Rabbit Breeds

There are over 50 breeds of rabbit and over 500 varieties. They vary greatly in size, colour and coat. The various breeds of rabbit are split into two main groups, the fancy type and the fur types. The fancy group includes the breeds that are kept for exhibition purposes. They are bred for their appearance, including body shape or type, size, colour and pattern or coat markings. Both fur and fancy rabbit breeds are included in the group called commercial rabbits, which are raised for their meat.


This breed originated from Germany from Himalayan and argente rabbits. It is a medium-size breed; A registration weight of six and a half to eight and half pounds is required. There is no visible neck in this cobby or dumpy breed. The fur is intensely black and shiny on the surface, even the belly is black but it is matt and not as lustrous. The fur when parted should be at least one fourth of an inch colored black at the tips and the rest of dark slate blue. However, some isolated but evenly distributed white hair are permissible. The eyes are dark brown and the toenails dark coloured. Any lightness in these parts is considered a fault.


The American is one of the many breeds of rabbits recognized by the American Rabbit Breeders Association. It comes in either blue or white coat. Their eyes should be pink in the white variety and blue in the blue variety. This is a medium size rabbit; ideal weight for a buck is pounds and 11 pounds for does.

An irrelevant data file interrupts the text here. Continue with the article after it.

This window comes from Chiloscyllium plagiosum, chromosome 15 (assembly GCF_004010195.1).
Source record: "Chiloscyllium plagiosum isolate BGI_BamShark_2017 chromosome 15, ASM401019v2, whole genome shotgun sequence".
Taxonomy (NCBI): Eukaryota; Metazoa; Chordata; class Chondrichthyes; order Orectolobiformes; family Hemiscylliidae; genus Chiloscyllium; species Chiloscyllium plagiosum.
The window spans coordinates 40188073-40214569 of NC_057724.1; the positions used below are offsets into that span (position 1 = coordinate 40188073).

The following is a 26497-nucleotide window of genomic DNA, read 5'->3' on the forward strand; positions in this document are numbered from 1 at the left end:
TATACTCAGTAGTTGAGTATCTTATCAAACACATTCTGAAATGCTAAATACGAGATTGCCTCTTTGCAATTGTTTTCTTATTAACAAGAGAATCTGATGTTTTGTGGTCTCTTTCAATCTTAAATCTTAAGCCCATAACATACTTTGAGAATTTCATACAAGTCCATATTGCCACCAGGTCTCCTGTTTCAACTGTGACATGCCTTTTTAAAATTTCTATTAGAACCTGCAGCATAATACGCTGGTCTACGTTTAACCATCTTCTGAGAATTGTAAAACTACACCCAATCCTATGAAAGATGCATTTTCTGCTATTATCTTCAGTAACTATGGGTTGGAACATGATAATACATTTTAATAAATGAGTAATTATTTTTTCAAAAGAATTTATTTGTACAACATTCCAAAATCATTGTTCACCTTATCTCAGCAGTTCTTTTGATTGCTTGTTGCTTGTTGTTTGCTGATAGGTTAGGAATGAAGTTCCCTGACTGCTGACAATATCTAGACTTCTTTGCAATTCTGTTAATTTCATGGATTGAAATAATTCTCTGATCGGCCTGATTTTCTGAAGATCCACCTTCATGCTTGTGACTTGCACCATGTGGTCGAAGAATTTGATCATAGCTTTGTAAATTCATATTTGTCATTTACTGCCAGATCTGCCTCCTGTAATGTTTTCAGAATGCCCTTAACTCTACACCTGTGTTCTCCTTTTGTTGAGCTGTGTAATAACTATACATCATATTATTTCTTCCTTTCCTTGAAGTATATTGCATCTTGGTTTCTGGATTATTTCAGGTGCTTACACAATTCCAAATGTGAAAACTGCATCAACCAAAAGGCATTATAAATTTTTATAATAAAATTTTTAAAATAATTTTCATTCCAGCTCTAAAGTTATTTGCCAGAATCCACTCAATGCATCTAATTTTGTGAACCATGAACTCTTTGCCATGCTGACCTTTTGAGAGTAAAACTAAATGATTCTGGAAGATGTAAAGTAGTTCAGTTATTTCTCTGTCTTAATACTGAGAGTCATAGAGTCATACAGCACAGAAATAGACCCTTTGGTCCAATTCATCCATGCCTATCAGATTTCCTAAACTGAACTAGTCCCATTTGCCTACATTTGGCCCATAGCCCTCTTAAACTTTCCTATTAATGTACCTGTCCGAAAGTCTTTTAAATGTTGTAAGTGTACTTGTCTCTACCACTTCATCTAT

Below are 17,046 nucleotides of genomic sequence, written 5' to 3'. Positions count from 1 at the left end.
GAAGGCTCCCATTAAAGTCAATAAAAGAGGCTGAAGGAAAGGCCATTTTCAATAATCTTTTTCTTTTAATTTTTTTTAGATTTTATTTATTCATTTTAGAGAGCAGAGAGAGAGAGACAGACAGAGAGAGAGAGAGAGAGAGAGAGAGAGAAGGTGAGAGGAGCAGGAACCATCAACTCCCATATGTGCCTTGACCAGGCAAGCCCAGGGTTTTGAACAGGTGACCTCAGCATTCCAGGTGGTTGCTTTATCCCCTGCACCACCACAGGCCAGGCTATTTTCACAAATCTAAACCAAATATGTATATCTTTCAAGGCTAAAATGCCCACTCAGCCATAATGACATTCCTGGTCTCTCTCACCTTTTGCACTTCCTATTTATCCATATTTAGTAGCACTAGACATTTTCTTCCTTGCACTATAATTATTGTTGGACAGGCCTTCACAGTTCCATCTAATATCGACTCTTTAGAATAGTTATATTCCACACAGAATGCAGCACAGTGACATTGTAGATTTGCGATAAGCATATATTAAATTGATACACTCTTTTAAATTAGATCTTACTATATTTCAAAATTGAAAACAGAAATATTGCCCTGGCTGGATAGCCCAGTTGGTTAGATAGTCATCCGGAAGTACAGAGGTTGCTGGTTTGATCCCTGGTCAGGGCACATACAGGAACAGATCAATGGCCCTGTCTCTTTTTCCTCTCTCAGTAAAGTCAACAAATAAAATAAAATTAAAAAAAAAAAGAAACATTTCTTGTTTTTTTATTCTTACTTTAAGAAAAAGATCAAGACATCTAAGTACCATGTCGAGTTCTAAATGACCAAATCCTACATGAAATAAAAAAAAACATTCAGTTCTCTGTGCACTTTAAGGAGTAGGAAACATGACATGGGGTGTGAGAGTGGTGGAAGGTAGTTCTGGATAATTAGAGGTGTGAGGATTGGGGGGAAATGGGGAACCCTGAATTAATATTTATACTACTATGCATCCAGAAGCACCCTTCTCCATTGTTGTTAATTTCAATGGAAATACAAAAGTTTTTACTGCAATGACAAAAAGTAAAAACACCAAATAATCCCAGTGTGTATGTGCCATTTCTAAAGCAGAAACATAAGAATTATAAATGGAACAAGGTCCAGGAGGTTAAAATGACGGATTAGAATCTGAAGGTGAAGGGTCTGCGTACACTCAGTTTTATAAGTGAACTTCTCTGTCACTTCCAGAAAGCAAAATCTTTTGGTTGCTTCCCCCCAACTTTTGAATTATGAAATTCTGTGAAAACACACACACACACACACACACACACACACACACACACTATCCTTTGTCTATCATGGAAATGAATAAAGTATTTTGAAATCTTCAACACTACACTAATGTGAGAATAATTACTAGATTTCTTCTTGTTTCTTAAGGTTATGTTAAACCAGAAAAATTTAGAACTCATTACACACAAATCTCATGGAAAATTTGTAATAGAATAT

It is fitting that the Angora be listed among the first breeds because it begins with the first letter of the alphabet but also because it is one of the oldest breeds of rabbit and the forerunner of the fancy rabbit. The Angora is believed to have originated in Turkey hundreds of years ago. There is no definite proof of this, but it is worthwhile to note that other long-haired species of 154 animal such as goats, sheep and cats are also said to have originated in Turkey. The general appearance of the Angora should be as round as a ball. Many specimens, however, are too narrow-shouldered, making them look pear-shaped. This problem is sometimes caused by too much grooming. The English Angora is adorned with what are called "furnishings." These are growths of wool on the extreme tips of the ears and front feet. The ears should be well covered with a ball-like tuft of wool, but they should also have a fur covering all over the outside of the ear from the base of the ear right up to the tufts. The front feet are similarly adorned and have foot pads of wool, which unfortunately cannot be seen when the Angora sits in a crouched position. The eye color is rich ruby red. Since the introduction of the usual white or albino Angora, some very beautiful colored Angoras have been bred. The most popular of these is the smoke, but there are also blue, black and chinchillated varieties. Another breed of Angora which is not often seen is the French Angora. This breed is slightly larger than the English; it is heavier in bone and weighs eight pounds and over. The ears and forefeet lack the furnishings of its English cousin.

Angente Brun